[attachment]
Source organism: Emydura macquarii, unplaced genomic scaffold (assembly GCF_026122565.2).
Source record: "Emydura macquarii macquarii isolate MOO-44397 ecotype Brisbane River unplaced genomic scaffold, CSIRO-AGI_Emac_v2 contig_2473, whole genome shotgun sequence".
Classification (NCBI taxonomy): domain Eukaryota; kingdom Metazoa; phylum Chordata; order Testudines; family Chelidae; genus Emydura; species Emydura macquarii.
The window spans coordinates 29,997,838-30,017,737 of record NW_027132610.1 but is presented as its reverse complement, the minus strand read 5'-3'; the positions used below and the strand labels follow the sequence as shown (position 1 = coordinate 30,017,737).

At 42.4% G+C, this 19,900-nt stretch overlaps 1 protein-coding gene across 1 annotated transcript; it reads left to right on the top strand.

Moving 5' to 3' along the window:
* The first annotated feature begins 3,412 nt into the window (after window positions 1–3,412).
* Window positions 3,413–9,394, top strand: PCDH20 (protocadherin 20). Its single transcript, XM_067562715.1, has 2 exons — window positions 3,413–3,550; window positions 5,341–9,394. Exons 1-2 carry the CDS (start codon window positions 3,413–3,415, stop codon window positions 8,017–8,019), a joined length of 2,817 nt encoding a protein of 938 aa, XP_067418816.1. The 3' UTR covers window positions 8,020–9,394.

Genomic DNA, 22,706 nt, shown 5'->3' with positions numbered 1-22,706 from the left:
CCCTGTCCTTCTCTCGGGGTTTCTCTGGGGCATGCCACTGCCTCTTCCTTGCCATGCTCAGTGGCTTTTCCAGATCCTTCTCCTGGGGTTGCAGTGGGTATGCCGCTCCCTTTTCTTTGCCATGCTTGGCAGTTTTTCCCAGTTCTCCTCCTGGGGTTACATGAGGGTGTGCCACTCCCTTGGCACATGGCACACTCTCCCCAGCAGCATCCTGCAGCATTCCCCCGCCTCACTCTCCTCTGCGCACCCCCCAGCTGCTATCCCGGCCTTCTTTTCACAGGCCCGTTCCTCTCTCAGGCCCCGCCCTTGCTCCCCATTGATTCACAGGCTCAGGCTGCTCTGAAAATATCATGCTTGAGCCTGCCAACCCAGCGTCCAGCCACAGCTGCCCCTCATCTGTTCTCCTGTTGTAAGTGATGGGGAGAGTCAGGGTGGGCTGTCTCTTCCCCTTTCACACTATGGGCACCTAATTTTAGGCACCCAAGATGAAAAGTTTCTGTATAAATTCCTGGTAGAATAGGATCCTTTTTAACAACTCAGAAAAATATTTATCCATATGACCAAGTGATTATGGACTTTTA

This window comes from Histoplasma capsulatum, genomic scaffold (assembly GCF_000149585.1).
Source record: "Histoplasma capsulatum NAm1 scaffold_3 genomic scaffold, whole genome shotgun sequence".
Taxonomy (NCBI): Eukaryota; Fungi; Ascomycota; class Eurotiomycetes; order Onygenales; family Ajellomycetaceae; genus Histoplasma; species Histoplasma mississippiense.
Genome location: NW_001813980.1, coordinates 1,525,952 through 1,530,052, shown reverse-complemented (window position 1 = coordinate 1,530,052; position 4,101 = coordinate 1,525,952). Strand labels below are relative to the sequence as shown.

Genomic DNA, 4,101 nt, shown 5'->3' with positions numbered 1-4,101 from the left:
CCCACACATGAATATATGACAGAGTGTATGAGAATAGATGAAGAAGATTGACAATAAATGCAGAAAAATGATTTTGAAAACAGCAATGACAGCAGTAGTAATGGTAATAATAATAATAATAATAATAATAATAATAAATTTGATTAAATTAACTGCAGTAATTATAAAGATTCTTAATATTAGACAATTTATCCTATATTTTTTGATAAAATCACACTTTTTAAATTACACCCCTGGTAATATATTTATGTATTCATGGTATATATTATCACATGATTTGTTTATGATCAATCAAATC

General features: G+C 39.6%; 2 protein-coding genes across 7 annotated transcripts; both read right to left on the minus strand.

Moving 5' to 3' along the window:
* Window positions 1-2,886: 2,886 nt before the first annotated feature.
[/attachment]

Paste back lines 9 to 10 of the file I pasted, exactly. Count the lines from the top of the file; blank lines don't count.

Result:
Genomic DNA, 22,706 nt, shown 5'->3' with positions numbered 1-22,706 from the left:
CCCTGTCCTTCTCTCGGGGTTTCTCTGGGGCATGCCACTGCCTCTTCCTTGCCATGCTCAGTGGCTTTTCCAGATCCTTCTCCTGGGGTTGCAGTGGGTATGCCGCTCCCTTTTCTTTGCCATGCTTGGCAGTTTTTCCCAGTTCTCCTCCTGGGGTTACATGAGGGTGTGCCACTCCCTTGGCACATGGCACACTCTCCCCAGCAGCATCCTGCAGCATTCCCCCGCCTCACTCTCCTCTGCGCACCCCCCAGCTGCTATCCCGGCCTTCTTTTCACAGGCCCGTTCCTCTCTCAGGCCCCGCCCTTGCTCCCCATTGATTCACAGGCTCAGGCTGCTCTGAAAATATCATGCTTGAGCCTGCCAACCCAGCGTCCAGCCACAGCTGCCCCTCATCTGTTCTCCTGTTGTAAGTGATGGGGAGAGTCAGGGTGGGCTGTCTCTTCCCCTTTCACACTATGGGCACCTAATTTTAGGCACCCAAGATGAAAAGTTTCTGTATAAATTCCTGGTAGAATAGGATCCTTTTTAACAACTCAGAAAAATATTTATCCATATGACCAAGTGATTATGGACTTTTA